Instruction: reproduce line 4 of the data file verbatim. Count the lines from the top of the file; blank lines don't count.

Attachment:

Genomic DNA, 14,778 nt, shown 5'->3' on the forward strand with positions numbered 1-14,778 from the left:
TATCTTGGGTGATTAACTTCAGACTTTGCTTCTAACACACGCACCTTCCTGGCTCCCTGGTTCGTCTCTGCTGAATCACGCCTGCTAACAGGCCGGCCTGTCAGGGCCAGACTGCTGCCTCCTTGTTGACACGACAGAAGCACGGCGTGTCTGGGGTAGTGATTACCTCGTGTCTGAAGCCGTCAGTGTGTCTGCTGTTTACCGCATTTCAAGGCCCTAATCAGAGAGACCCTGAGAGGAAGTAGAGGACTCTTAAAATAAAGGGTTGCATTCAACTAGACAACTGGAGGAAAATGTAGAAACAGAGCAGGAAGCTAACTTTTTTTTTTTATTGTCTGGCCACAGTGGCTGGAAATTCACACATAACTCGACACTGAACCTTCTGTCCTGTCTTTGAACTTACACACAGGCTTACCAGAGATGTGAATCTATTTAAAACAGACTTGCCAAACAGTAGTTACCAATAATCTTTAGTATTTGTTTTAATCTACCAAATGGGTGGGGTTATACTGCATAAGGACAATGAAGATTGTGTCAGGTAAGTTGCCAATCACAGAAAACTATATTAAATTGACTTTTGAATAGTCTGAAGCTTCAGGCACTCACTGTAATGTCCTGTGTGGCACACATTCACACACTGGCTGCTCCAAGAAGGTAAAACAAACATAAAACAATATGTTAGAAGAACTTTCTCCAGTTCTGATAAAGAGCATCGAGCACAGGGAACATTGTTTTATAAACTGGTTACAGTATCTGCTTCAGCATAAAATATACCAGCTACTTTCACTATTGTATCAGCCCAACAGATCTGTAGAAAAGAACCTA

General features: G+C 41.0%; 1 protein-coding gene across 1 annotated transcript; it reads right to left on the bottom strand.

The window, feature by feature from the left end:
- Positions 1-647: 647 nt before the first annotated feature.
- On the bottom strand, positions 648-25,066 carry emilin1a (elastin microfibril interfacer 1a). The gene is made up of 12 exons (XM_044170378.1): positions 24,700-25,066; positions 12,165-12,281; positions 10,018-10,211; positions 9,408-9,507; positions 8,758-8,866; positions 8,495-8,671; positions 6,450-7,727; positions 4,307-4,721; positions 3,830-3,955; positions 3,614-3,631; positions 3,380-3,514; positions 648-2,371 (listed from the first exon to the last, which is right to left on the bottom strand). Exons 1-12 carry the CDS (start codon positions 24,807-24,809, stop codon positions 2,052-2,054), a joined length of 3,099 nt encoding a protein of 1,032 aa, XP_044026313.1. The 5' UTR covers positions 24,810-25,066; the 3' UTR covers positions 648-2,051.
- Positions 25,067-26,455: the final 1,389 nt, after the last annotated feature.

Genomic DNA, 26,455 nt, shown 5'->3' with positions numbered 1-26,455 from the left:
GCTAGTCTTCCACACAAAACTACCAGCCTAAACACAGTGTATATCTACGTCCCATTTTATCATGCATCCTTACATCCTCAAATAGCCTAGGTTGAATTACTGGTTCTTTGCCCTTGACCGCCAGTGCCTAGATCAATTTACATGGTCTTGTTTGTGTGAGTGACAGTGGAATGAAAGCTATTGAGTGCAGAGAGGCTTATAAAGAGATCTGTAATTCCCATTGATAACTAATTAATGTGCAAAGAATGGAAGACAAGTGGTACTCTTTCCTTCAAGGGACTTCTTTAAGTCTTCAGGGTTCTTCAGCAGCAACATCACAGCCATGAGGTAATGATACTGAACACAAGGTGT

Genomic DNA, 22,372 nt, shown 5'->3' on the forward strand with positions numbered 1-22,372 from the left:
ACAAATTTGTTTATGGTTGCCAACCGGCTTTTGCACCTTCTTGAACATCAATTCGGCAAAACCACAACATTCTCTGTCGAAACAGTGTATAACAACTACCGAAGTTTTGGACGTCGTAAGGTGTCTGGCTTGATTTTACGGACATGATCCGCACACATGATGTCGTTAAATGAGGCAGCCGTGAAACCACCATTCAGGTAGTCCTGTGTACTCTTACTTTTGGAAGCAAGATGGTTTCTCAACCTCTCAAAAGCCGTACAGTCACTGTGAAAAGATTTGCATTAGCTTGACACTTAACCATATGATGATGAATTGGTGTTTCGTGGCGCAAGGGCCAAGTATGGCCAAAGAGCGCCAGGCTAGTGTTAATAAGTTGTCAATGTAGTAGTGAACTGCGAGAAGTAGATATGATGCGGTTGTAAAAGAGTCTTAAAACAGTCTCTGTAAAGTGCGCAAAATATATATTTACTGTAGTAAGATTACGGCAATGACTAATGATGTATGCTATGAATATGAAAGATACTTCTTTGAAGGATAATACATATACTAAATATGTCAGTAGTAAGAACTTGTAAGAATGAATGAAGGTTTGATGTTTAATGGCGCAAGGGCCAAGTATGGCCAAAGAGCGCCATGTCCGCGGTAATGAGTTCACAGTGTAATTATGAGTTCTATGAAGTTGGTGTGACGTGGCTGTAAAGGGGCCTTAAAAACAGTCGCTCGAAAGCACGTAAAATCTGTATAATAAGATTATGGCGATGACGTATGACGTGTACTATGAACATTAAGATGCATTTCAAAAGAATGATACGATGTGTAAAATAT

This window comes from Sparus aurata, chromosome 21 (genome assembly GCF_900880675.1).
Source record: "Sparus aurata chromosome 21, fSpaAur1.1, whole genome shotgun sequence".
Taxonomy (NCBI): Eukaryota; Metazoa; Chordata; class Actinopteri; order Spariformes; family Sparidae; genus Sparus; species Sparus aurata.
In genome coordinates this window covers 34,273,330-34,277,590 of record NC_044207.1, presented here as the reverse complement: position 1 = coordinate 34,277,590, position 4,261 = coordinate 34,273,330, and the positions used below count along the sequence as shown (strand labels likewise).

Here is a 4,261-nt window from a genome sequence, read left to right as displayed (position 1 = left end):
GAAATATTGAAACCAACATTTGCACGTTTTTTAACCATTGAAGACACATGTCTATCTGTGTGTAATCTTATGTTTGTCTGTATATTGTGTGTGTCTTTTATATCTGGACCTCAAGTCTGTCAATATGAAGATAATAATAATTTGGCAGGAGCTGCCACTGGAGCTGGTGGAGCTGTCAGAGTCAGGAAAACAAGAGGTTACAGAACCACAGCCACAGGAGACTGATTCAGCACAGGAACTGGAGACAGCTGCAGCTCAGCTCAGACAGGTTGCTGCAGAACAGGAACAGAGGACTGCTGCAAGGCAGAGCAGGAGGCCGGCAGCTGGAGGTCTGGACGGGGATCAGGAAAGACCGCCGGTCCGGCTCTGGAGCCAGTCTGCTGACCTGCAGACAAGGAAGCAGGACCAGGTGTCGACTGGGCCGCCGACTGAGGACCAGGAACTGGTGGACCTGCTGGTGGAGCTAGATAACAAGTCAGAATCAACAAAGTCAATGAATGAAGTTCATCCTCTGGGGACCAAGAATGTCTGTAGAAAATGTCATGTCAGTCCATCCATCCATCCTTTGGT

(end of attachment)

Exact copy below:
The window, feature by feature from the left end: